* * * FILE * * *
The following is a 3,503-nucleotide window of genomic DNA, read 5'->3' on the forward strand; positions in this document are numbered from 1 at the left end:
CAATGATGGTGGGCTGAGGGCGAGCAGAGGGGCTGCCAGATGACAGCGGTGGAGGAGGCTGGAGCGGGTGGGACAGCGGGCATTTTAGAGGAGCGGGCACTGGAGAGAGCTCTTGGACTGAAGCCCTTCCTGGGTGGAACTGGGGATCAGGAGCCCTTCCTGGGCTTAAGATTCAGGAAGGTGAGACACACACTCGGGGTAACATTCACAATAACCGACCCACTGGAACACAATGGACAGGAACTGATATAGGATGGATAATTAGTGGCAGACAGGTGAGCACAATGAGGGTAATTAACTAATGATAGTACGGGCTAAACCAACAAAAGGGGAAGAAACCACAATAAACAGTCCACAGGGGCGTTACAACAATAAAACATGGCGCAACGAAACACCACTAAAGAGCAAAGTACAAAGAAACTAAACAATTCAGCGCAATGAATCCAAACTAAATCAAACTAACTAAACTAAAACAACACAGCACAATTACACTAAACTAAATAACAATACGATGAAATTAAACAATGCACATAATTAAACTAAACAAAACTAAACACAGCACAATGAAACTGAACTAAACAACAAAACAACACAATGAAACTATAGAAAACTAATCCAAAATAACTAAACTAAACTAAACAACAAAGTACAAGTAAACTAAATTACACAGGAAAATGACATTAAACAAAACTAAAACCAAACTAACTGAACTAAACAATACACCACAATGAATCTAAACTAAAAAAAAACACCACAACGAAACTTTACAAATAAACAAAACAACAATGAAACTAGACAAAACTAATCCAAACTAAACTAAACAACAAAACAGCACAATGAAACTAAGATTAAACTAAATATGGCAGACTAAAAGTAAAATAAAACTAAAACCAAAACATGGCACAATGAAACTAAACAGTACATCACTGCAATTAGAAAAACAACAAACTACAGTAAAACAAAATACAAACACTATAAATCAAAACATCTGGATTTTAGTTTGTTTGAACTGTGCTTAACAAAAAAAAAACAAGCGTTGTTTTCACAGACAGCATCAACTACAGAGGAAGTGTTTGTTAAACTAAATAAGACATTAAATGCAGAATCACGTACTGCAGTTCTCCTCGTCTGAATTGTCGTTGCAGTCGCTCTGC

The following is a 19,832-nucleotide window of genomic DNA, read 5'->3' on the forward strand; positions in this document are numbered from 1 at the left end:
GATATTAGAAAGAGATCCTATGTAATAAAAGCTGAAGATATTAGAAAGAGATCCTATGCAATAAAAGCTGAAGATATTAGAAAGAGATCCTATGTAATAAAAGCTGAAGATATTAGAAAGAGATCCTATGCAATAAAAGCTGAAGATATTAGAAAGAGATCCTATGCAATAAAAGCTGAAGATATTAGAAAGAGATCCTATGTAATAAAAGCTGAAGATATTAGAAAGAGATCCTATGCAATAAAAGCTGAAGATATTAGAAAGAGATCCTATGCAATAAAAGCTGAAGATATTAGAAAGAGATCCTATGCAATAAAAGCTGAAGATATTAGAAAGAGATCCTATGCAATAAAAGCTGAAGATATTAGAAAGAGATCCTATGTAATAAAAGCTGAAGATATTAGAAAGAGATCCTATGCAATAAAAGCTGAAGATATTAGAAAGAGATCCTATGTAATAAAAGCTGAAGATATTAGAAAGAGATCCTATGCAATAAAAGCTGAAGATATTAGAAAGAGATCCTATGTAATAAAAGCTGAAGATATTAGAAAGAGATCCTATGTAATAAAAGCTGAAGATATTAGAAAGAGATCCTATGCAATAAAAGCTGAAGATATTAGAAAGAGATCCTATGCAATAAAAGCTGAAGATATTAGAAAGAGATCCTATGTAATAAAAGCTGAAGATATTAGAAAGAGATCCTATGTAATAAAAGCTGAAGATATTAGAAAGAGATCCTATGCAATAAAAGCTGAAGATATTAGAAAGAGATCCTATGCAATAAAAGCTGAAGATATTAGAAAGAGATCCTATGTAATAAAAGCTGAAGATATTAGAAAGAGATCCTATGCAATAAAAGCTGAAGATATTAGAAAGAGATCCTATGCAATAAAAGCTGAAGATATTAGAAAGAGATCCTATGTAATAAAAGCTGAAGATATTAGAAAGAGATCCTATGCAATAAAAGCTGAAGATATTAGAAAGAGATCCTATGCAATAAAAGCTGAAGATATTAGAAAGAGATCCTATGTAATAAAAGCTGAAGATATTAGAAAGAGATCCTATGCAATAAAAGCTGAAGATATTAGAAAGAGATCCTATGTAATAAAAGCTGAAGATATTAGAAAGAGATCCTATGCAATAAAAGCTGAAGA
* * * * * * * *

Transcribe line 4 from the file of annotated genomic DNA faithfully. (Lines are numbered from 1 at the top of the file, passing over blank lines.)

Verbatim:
GATATTAGAAAGAGATCCTATGTAATAAAAGCTGAAGATATTAGAAAGAGATCCTATGCAATAAAAGCTGAAGATATTAGAAAGAGATCCTATGTAATAAAAGCTGAAGATATTAGAAAGAGATCCTATGCAATAAAAGCTGAAGATATTAGAAAGAGATCCTATGCAATAAAAGCTGAAGATATTAGAAAGAGATCCTATGTAATAAAAGCTGAAGATATTAGAAAGAGATCCTATGCAATAAAAGCTGAAGATATTAGAAAGAGATCCTATGCAATAAAAGCTGAAGATATTAGAAAGAGATCCTATGCAATAAAAGCTGAAGATATTAGAAAGAGATCCTATGCAATAAAAGCTGAAGATATTAGAAAGAGATCCTATGTAATAAAAGCTGAAGATATTAGAAAGAGATCCTATGCAATAAAAGCTGAAGATATTAGAAAGAGATCCTATGTAATAAAAGCTGAAGATATTAGAAAGAGATCCTATGCAATAAAAGCTGAAGATATTAGAAAGAGATCCTATGTAATAAAAGCTGAAGATATTAGAAAGAGATCCTATGTAATAAAAGCTGAAGATATTAGAAAGAGATCCTATGCAATAAAAGCTGAAGATATTAGAAAGAGATCCTATGCAATAAAAGCTGAAGATATTAGAAAGAGATCCTATGTAATAAAAGCTGAAGATATTAGAAAGAGATCCTATGTAATAAAAGCTGAAGATATTAGAAAGAGATCCTATGCAATAAAAGCTGAAGATATTAGAAAGAGATCCTATGCAATAAAAGCTGAAGATATTAGAAAGAGATCCTATGTAATAAAAGCTGAAGATATTAGAAAGAGATCCTATGCAATAAAAGCTGAAGATATTAGAAAGAGATCCTATGCAATAAAAGCTGAAGATATTAGAAAGAGATCCTATGTAATAAAAGCTGAAGATATTAGAAAGAGATCCTATGCAATAAAAGCTGAAGATATTAGAAAGAGATCCTATGCAATAAAAGCTGAAGATATTAGAAAGAGATCCTATGTAATAAAAGCTGAAGATATTAGAAAGAGATCCTATGCAATAAAAGCTGAAGATATTAGAAAGAGATCCTATGTAATAAAAGCTGAAGATATTAGAAAGAGATCCTATGCAATAAAAGCTGAAGA